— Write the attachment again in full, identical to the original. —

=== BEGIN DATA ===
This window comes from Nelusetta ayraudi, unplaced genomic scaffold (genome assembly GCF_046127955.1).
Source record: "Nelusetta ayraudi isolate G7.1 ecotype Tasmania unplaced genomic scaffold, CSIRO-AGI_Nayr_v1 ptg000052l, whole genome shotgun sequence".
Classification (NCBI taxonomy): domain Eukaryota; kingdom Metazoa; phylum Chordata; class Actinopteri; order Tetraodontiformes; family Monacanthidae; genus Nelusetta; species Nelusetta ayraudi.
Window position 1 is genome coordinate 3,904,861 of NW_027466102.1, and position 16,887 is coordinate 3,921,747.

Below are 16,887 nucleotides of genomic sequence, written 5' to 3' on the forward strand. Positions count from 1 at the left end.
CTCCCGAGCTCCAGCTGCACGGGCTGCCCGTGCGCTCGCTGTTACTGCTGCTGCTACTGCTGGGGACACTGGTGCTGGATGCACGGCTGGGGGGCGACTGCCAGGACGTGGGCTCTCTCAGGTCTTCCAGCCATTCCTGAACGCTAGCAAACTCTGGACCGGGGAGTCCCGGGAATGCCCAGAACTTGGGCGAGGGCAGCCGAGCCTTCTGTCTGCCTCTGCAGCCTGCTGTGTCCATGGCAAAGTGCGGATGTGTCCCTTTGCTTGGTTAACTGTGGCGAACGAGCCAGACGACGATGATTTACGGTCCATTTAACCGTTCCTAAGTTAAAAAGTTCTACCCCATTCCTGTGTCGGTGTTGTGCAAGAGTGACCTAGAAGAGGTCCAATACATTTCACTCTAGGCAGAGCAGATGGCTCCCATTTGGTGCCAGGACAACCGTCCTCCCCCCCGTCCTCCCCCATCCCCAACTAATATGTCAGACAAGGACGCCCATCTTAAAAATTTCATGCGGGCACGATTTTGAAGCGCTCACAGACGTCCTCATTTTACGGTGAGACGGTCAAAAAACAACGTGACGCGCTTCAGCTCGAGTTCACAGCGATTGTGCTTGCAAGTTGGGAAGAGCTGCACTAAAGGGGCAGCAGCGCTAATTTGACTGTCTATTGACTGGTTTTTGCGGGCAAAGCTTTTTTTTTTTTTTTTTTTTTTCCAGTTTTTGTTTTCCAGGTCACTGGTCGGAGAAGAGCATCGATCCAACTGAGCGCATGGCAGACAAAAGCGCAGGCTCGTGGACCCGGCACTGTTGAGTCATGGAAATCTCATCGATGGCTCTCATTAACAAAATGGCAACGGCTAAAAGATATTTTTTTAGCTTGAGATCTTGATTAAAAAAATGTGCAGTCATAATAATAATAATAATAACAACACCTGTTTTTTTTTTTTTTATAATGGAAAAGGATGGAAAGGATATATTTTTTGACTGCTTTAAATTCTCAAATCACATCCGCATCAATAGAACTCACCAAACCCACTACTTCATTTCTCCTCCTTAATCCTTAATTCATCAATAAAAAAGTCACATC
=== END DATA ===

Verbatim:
This window comes from Nelusetta ayraudi, unplaced genomic scaffold (genome assembly GCF_046127955.1).
Source record: "Nelusetta ayraudi isolate G7.1 ecotype Tasmania unplaced genomic scaffold, CSIRO-AGI_Nayr_v1 ptg000052l, whole genome shotgun sequence".
Classification (NCBI taxonomy): domain Eukaryota; kingdom Metazoa; phylum Chordata; class Actinopteri; order Tetraodontiformes; family Monacanthidae; genus Nelusetta; species Nelusetta ayraudi.
Window position 1 is genome coordinate 3,904,861 of NW_027466102.1, and position 16,887 is coordinate 3,921,747.

Below are 16,887 nucleotides of genomic sequence, written 5' to 3' on the forward strand. Positions count from 1 at the left end.
CTCCCGAGCTCCAGCTGCACGGGCTGCCCGTGCGCTCGCTGTTACTGCTGCTGCTACTGCTGGGGACACTGGTGCTGGATGCACGGCTGGGGGGCGACTGCCAGGACGTGGGCTCTCTCAGGTCTTCCAGCCATTCCTGAACGCTAGCAAACTCTGGACCGGGGAGTCCCGGGAATGCCCAGAACTTGGGCGAGGGCAGCCGAGCCTTCTGTCTGCCTCTGCAGCCTGCTGTGTCCATGGCAAAGTGCGGATGTGTCCCTTTGCTTGGTTAACTGTGGCGAACGAGCCAGACGACGATGATTTACGGTCCATTTAACCGTTCCTAAGTTAAAAAGTTCTACCCCATTCCTGTGTCGGTGTTGTGCAAGAGTGACCTAGAAGAGGTCCAATACATTTCACTCTAGGCAGAGCAGATGGCTCCCATTTGGTGCCAGGACAACCGTCCTCCCCCCCGTCCTCCCCCATCCCCAACTAATATGTCAGACAAGGACGCCCATCTTAAAAATTTCATGCGGGCACGATTTTGAAGCGCTCACAGACGTCCTCATTTTACGGTGAGACGGTCAAAAAACAACGTGACGCGCTTCAGCTCGAGTTCACAGCGATTGTGCTTGCAAGTTGGGAAGAGCTGCACTAAAGGGGCAGCAGCGCTAATTTGACTGTCTATTGACTGGTTTTTGCGGGCAAAGCTTTTTTTTTTTTTTTTTTTTTTCCAGTTTTTGTTTTCCAGGTCACTGGTCGGAGAAGAGCATCGATCCAACTGAGCGCATGGCAGACAAAAGCGCAGGCTCGTGGACCCGGCACTGTTGAGTCATGGAAATCTCATCGATGGCTCTCATTAACAAAATGGCAACGGCTAAAAGATATTTTTTTAGCTTGAGATCTTGATTAAAAAAATGTGCAGTCATAATAATAATAATAATAACAACACCTGTTTTTTTTTTTTTTATAATGGAAAAGGATGGAAAGGATATATTTTTTGACTGCTTTAAATTCTCAAATCACATCCGCATCAATAGAACTCACCAAACCCACTACTTCATTTCTCCTCCTTAATCCTTAATTCATCAATAAAAAAGTCACATC